An Evening at Jardinière
An Existential Awakening over Sheep's Milk Cheese and Felsina Vin Santo
by Nicky Tiso ‘10
After graduating from Evergreen, Jai Wilson '02 launched his wine career. He started as a delivery driver for a wine distributor in Seattle and is now the sommelier at one of San Francisco's glamorous restaurants, Jardinière. Just to mix it up a bit, he also works with thrash-funk music legend Les Claypool on his new winery, Claypool Cellars, in the Russian River Valley.
Wilson's passion for wine tasting bloomed when he paired a Felsina Vin Santo with an aged sheep's milk cheese from the Basque region of Spain. The experience was transcendental.
“Suddenly this new character, this new taste, emerged.
The sum became greater than the two parts.”
I visited Wilson at Jardinière to talk about his career. Located in the heart of San Francisco, the restaurant offers fine French cuisine with a California accent, in a space as lush and extravagant as its boutique wines. Marble inlay flooring leads to the central, oval-shaped mahogany bar. A twisting, knotted manzanita tree surrounded by wine bottles cooling in decanters extends over the balcony. I feel like I'm inside a giant, glowing cocktail. The sensation is no accident. Fixed to the ceiling, a translucent circle floats over the bar, like a cross-section of the moon—a gorgeous, sparkling installation the color of chardonnay, with tiny, lit bulbs behind its surface, intimating champagne effervescence.
Jardinière, Wilson's role is to "take somebody's expectations of their evening and translate that into a good bottle of wine." This process of translation often means deciphering ambiguous statements by diners asking for a "reddish white wine" or an "Italian Burgundy" (even though Burgundies only come from France). The ability to internally evaluate what someone really means without correcting them is a skill that rests as much in knowledge as it does in psychology. As Wilson says, “it's all about understanding who you're talking to.”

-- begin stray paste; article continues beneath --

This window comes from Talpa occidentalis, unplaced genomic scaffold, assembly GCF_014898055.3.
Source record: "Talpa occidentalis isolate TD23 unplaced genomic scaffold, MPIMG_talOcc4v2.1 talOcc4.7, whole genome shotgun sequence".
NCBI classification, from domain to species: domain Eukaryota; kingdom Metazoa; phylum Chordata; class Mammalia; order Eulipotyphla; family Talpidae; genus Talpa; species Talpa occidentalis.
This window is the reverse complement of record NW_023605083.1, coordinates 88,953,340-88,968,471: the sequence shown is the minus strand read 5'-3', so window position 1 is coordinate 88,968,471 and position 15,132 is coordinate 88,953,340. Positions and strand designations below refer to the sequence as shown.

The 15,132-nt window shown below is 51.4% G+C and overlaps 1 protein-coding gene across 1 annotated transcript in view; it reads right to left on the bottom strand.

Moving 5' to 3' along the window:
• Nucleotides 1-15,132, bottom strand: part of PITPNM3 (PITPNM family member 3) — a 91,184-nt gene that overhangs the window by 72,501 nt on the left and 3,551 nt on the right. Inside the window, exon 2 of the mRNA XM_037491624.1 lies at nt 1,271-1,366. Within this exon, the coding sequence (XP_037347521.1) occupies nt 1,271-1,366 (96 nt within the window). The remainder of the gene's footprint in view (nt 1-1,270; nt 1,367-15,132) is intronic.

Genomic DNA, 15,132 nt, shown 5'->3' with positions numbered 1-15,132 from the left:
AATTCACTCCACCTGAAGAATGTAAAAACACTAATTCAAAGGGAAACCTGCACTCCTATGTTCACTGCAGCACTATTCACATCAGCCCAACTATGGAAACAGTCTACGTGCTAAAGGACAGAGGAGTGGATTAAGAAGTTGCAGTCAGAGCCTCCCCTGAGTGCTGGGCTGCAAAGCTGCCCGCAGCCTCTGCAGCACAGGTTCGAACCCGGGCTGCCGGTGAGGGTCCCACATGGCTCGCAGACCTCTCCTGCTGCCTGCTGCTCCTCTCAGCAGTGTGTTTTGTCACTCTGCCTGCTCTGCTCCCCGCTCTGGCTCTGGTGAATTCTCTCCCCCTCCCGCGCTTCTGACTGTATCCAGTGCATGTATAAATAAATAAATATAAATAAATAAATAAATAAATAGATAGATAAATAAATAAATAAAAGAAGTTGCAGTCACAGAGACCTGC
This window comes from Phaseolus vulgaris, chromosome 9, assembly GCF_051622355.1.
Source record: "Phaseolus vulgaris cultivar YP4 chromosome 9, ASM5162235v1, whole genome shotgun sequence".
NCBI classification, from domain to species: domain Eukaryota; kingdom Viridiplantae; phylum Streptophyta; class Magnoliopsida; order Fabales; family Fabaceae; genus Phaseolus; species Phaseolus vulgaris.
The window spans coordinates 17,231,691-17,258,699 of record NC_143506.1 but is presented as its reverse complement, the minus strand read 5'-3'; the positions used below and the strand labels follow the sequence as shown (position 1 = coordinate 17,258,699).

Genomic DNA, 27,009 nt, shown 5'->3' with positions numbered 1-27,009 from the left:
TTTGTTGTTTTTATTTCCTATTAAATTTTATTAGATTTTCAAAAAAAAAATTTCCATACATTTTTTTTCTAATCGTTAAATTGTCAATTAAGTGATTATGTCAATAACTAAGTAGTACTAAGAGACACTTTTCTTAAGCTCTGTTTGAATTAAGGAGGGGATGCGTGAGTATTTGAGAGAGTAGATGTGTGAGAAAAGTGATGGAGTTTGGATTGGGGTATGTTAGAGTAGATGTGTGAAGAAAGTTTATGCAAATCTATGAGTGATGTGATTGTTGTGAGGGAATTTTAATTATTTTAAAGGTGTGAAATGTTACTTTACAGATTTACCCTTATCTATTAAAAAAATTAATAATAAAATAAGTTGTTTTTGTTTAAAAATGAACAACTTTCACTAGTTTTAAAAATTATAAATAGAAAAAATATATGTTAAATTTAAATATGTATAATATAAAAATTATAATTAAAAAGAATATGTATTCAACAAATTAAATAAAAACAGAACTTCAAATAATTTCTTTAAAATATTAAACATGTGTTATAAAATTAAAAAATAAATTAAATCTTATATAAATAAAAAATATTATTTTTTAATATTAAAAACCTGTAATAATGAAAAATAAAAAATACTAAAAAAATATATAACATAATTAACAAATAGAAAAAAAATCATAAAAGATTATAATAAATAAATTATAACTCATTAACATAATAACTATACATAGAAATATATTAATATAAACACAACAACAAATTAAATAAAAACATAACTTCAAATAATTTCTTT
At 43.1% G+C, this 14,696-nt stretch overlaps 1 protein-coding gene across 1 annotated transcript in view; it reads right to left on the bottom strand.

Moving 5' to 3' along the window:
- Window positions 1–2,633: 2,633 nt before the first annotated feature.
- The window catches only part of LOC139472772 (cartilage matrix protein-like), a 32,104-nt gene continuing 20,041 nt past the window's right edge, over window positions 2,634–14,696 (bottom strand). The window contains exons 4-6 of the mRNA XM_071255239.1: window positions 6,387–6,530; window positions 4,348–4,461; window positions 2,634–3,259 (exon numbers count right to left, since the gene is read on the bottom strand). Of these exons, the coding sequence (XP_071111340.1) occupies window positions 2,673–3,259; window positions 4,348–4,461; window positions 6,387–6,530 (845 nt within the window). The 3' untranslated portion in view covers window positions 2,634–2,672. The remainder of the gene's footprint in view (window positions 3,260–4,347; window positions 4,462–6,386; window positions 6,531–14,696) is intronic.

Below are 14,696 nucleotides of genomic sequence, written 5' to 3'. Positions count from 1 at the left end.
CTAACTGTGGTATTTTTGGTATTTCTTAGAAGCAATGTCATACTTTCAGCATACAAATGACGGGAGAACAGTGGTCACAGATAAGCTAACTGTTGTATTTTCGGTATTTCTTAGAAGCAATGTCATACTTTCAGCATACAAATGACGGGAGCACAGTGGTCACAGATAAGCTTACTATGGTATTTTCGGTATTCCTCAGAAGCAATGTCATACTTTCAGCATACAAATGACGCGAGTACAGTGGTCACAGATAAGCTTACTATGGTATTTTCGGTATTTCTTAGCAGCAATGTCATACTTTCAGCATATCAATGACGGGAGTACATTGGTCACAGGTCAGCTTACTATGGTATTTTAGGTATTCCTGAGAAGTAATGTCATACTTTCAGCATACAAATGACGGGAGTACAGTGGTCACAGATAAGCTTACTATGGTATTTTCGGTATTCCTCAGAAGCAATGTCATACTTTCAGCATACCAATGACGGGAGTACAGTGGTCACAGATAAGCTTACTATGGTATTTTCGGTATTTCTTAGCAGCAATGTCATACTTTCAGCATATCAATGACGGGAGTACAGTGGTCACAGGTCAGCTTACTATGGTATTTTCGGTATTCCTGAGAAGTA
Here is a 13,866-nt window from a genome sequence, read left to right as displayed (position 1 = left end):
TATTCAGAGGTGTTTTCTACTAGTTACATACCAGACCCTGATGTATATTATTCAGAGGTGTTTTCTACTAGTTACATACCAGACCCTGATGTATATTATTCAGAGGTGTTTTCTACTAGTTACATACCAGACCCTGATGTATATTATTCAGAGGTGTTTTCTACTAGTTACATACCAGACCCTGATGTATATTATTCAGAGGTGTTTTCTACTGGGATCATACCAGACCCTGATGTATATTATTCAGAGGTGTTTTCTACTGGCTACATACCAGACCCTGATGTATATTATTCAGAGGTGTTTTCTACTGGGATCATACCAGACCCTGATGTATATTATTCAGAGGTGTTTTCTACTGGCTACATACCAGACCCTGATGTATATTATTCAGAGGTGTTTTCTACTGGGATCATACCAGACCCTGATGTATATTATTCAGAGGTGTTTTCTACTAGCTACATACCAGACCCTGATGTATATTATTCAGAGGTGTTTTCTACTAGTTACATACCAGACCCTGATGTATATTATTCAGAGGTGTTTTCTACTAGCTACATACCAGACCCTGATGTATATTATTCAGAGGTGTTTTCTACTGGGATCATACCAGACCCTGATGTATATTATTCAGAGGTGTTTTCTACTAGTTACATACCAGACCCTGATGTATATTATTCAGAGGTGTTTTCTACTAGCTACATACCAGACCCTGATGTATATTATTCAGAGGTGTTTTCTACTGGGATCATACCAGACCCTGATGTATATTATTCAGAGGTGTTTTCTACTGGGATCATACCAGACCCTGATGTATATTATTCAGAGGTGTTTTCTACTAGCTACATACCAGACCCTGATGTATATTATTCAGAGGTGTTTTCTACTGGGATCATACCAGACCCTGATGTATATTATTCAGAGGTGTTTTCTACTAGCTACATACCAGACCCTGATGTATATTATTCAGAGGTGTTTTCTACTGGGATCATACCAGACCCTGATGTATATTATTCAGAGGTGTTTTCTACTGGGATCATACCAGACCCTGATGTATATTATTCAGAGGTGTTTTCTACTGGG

Though he focused on audio/visual and media studies as an undergrad, he credits Evergreen as the place where he learned the communication skills necessary to translate the subjective taste of wine into evocative descriptions that help people make good selections. Knowing how to cultivate trust with the patrons crafts fruitful relationships. Now, Wilson gets repeat customers who simply tell him, "pick out whatever you think I'd like," which can mean anything from a $75 bottle to a $1,000 one.
Jardinière's European and regional fare makes for exquisitely simple dishes, such as the Dungeness crab and jicama salad, grapefruit gelée and Tsar Nicoulai Caviar appetizer, served cold and elegantly arranged on a graceful white plate. Others include salad of roasted carrot, avocado and citrus, crème fraîche and toasted almonds, or my personal favorite: slow-poached eggs with smoked bacon and a fontina fondue.
How so few ingredients can consistently achieve such resonance is astounding. I'm reminded of Wilson's transcendental notion of taste, of two parts synthesizing into a greater whole, and I realize this is the basis of Jardinière's success: sublimity in combination, pairing each flavor to give me that "blissful moment" where time stops and I feel nothing but my taste buds. When I finally come to, there's nothing I can do but sip the glass of Baspianich Vespa Bianco—a 2006 Chardonnay-based blend from northern Italy that Jai brought me after I told him coolly, "bring me whatever you think I'd like."